Concrete example of identification of reliance data

Let’s run this on a concrete example in order to make the “black box” concept more understandable. In the case of building a hydro power plant, the following can be reliance data:

  • Geo-technical baseline data: reference characteristics of subsurface conditions like rock classes (“foundations”)
  • Water quality: chemical composition of water quality for which the penstocks and turbine equipment should be designed; maximum water temperature to be taken into consideration for the design of the cooling system; hydrological data (“inflow”)
  • Grid connection information: data related to the transmission line and grid characteristics (voltage, frequency). The grid often still has to be expanded under a separate contract (“connections”)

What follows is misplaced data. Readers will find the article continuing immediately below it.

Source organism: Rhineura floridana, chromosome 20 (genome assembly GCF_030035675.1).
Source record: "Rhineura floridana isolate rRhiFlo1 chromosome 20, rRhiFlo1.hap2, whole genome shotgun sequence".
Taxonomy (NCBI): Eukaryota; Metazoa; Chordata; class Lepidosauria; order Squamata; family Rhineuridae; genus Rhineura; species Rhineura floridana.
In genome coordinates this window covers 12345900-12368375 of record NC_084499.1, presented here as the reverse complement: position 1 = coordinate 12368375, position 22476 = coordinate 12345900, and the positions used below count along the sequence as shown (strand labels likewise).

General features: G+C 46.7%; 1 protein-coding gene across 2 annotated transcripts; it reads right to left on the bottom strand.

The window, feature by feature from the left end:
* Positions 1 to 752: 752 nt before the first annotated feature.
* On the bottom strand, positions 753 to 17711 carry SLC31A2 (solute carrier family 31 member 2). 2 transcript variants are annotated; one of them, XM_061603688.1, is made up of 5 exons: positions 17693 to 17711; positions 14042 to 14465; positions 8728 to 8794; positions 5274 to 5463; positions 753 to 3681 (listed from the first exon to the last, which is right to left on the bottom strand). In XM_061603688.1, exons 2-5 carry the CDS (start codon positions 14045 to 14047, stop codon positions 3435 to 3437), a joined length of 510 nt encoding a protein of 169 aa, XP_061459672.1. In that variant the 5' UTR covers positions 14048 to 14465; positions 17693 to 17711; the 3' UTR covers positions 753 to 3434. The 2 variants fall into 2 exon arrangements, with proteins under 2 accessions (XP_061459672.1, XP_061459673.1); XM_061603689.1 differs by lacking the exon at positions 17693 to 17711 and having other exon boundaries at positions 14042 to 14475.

• Maximum wind speed or seismic acceleration coefficient: design requirements that the “black box” will have to withstand (“impacts”).

Conclusions

In conclusion, having some concept of reliance data is healthy for a balanced EPC contract. Both Employer and Contractor shall reasonably reflect on this concept and the “black box” approach can be helpful. Jointly, they shall try to minimize the information to those design inputs that are essential and cannot reasonably be verified by the Contractor during the tender stage. This includes information that is the result of long-term data series or unaccessible or needing unreasonable efforts and resources to obtain it while the Contractor is not sure to be awarded the contract. This way, Employers will attract first class Contractors with optimized price levels and avoid conflicts during project execution.